I’m afraid that my wife may be using sedation dentistry as a crutch. I don’t really blame her for wanting to have the meds, but it throws us into a bit of chaos every time she needs to have dental work done. Without going too much into detail, her childhood dentist was pretty brutal. He left her with an intense fear of the dentist. Her teeth looked fine when I met her, but as the years went by, they deteriorated quite a bit and she refused to see a dentist. We found a sedation dentist to help her and I will say that she has been a godsend. We made it through the series of appointments necessary to get her smiling again and life is good.
However, every time something comes up now- even if it’s a tiny cavity being filled- she asks for oral conscious sedation (OCS). We’ve got a good relationship with this doctor and my wife seems to trust her, but it’s hard for me to take the day off work just because my wife needs a filling. Plus, our insurance doesn’t cover it, so you know who’s paying for it- me. I don’t mean to sound insensitive, but it seems like this has gone on long enough. At some point, she should be able to go without the meds, right? At what point can I safely interrupt this trend and tell her to be mature about this?
This is a particularly interesting question with no definitive answer. However, we can explain what might be happening.
Any Kind of Trauma Can Leave Lasting Emotional Scars
We don’t know what happened specifically with your wife, but a trauma of any kind can have a lasting impact on a person. For example, a child who is ridiculed in school may begin to think that a school is a bad place where he or she does not belong. The child will associate learning with ridicule and have trouble excelling. A child who is beaten by a parent learns to avoid their parent and often avoids relationships later in life as a result. Some children never learn how to form close bonds with others.
A person who witnesses a violent event, such as a shooting, may also develop post-traumatic stress disorder (PTSD). They can become hypervigilant and anxious and be unable to return to the place where the event happened. Or they might be constantly on alert waiting for it to happen again. These people can often muddle through life without treating the underlying problem, but their quality of life diminishes. For example, the bullied child may never finish school. The abused child may never have a healthy relationship. The crime witness may withdraw from the things he or she loves.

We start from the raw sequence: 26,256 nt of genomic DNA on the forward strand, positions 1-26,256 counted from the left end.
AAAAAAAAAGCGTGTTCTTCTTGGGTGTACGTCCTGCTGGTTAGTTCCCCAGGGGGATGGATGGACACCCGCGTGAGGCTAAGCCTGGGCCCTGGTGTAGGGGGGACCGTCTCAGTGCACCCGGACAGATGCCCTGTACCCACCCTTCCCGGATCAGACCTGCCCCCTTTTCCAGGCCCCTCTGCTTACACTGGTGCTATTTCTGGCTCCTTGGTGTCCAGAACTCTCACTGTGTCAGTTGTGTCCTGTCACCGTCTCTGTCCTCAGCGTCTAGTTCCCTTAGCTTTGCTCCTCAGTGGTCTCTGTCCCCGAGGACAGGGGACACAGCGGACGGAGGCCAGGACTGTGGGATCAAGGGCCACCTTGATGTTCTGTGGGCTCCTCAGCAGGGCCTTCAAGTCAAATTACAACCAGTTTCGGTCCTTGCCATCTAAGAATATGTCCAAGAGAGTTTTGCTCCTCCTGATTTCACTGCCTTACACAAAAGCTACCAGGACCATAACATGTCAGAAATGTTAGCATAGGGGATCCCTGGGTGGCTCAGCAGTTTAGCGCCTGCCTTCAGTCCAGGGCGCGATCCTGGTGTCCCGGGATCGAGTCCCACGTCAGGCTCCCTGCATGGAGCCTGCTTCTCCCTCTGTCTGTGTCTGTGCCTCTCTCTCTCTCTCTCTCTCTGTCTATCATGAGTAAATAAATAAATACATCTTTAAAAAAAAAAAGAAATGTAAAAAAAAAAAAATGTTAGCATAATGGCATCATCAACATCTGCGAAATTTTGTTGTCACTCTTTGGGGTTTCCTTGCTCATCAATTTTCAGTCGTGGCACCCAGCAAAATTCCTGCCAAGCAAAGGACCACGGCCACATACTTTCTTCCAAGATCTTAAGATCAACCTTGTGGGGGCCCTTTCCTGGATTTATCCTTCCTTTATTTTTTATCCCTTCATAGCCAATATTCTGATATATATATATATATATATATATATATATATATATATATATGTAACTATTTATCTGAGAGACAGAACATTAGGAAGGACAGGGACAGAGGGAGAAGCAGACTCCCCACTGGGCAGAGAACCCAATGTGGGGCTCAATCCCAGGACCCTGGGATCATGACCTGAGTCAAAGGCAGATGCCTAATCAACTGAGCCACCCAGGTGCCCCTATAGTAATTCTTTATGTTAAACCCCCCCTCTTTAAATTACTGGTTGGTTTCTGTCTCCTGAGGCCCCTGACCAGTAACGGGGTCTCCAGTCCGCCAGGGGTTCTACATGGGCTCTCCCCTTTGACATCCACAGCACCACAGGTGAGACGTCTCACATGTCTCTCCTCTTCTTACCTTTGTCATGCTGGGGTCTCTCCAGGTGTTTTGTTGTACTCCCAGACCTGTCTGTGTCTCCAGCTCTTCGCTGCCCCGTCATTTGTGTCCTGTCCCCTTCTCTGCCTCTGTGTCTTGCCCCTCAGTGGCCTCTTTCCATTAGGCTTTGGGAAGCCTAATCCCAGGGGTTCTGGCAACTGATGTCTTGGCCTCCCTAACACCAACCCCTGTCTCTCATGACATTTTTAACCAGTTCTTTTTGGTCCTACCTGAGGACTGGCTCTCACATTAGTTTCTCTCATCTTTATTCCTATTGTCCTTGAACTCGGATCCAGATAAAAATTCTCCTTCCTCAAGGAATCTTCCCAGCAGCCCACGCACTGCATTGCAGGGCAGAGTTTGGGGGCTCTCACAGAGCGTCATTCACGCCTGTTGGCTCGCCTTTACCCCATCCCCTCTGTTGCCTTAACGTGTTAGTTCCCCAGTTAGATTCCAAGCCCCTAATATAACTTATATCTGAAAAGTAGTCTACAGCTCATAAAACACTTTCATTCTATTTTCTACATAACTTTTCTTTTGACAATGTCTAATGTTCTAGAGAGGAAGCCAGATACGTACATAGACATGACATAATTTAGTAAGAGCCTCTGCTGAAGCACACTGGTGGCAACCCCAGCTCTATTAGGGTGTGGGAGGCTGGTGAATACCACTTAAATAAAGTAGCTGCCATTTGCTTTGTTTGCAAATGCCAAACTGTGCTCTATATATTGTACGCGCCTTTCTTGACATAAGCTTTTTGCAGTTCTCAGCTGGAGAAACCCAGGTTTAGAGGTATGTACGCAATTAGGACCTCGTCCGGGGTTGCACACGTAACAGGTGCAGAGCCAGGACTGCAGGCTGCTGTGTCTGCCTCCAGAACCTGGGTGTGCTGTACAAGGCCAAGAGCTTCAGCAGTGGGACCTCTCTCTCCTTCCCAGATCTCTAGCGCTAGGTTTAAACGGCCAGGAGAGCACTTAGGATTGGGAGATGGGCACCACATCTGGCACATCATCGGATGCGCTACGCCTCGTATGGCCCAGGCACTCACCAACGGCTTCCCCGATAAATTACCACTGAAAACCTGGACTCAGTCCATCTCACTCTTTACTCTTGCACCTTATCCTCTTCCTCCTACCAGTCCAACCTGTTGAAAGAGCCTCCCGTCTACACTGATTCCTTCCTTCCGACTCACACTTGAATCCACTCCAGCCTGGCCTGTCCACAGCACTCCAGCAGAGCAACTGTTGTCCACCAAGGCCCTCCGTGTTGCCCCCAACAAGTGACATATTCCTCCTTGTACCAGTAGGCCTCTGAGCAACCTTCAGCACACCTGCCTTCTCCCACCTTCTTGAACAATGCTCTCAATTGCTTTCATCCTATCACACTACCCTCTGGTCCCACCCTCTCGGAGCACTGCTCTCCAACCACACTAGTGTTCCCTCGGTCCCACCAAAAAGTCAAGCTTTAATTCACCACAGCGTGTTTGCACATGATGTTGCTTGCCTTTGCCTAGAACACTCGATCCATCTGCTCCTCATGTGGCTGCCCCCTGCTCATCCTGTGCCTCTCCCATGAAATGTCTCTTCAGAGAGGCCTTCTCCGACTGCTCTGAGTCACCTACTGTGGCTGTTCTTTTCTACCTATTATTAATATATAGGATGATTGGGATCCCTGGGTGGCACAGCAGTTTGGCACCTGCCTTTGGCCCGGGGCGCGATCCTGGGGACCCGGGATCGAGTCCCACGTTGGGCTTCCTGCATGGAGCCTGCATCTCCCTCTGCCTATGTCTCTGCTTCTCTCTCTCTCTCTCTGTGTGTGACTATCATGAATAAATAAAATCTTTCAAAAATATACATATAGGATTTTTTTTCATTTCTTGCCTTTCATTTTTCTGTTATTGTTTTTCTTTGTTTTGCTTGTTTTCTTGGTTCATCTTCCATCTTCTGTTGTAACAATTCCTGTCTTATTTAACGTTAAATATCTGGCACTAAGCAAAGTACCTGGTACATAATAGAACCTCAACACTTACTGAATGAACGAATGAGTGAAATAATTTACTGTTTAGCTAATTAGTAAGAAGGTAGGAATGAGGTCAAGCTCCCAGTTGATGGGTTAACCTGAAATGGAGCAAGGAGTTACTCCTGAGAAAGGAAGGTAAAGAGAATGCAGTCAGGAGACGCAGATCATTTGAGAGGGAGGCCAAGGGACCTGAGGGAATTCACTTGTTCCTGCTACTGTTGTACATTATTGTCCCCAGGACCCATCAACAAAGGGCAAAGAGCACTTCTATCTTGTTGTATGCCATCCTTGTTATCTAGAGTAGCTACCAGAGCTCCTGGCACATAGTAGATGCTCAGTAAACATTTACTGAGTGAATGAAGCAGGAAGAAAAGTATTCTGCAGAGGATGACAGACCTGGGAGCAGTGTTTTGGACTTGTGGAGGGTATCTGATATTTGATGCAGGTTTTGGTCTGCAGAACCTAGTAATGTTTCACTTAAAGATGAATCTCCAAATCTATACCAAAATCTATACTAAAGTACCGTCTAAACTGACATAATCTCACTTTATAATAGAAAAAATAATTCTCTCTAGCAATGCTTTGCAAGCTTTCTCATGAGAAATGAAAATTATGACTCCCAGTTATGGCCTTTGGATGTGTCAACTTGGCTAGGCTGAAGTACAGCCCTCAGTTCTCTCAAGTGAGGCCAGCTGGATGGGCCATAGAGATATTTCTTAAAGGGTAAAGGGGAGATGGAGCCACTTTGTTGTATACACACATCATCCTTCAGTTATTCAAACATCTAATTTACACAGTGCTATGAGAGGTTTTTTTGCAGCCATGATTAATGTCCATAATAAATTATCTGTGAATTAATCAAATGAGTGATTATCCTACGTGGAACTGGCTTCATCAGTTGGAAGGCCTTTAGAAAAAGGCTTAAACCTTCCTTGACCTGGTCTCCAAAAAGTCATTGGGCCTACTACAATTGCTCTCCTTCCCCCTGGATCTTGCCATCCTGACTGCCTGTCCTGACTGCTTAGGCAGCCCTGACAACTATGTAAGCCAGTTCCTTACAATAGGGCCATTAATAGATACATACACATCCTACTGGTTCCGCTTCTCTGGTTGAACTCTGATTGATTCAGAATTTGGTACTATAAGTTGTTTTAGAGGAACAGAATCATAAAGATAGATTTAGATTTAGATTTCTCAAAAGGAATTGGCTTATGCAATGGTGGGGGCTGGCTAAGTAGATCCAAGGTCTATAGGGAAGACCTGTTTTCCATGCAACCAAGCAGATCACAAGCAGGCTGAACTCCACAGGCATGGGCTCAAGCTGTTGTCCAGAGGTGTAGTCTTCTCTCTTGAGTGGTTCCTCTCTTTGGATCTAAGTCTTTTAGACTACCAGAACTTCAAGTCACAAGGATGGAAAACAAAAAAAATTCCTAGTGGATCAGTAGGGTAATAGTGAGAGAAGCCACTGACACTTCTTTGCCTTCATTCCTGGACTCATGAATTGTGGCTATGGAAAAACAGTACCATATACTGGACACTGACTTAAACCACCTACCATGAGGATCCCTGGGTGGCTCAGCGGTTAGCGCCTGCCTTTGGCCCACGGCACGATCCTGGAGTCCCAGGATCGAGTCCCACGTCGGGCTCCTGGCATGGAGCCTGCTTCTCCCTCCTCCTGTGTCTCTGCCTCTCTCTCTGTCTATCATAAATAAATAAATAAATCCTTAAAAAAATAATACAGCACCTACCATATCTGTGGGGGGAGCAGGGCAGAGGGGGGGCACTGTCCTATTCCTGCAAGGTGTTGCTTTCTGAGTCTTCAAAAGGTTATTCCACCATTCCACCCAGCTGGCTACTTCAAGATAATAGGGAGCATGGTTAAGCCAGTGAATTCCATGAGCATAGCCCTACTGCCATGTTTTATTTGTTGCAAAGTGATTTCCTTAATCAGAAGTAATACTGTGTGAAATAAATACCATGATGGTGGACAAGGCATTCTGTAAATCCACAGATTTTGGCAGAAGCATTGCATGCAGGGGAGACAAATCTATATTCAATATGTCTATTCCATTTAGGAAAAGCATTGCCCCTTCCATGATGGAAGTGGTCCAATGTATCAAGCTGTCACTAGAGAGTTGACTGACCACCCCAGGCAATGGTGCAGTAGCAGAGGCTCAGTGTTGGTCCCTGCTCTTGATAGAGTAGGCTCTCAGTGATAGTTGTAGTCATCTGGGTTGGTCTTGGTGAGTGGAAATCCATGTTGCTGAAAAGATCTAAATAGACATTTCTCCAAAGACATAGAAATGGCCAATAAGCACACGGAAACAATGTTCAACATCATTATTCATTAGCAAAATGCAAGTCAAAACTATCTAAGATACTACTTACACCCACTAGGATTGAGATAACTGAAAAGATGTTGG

The Right Way to Address Trauma Varies
The field of mental health care is filled with many different methods to help people overcome trauma so they can live healthy and full lives. Arguably, the most well-known is talk therapy. There are also other avenues a licensed mental/ behavioral healthcare professional might try, such as Eye Movement Desensitization and Reprocessing (EMDR), coaching, and teaching the person healthy coping mechanisms. We don’t know the level of distress you wife feels or how deep it goes, so it’s difficult to say what type of therapy she needs.
A Sedation Dentist Can Help Reduce Anxiety, Now and Forever
For some, dental anxiety doesn’t go away without some kind of care from a mental health specialist. Choosing OCS or a similar variant is a crutch in some cases, but if it empowers them to get the care they need, it’s worthwhile. For others, the extra care afforded by a sedation dentist lets them build positive memories with their dental care team. In time, with lots of positive experiences, your wife’s prior experiences may diminish so much that she sees the treatment as a positive and enjoyable thing. However, all this is probably happening in her subconscious. Even if she trusts her doctor and knows the office is safe, she’s already been conditioned to be fearful. There is no timeline or formula that flips a switch and allows her to not have anxiety.
In short, there is no right time to take control and insist your wife has dental appointments without sedation. She’s not doing anything wrong and if she’s anxious, she’s likely unable to control it. While there is no harm in having an open discussion with her about how she feels about treatment without the medication, it’s best not to insist on it. If anxiety seeps into other areas of her life, it may be worthwhile for her to talk to a mental health professional and start dealing with some of the underlying causes. If it’s purely dental anxiety, please respect it. Your support will make a world of difference in her confidence and willingness to continue with getting treatment.
This blog is sponsored by Plano sedation dentist Dr. Miranda Lacy.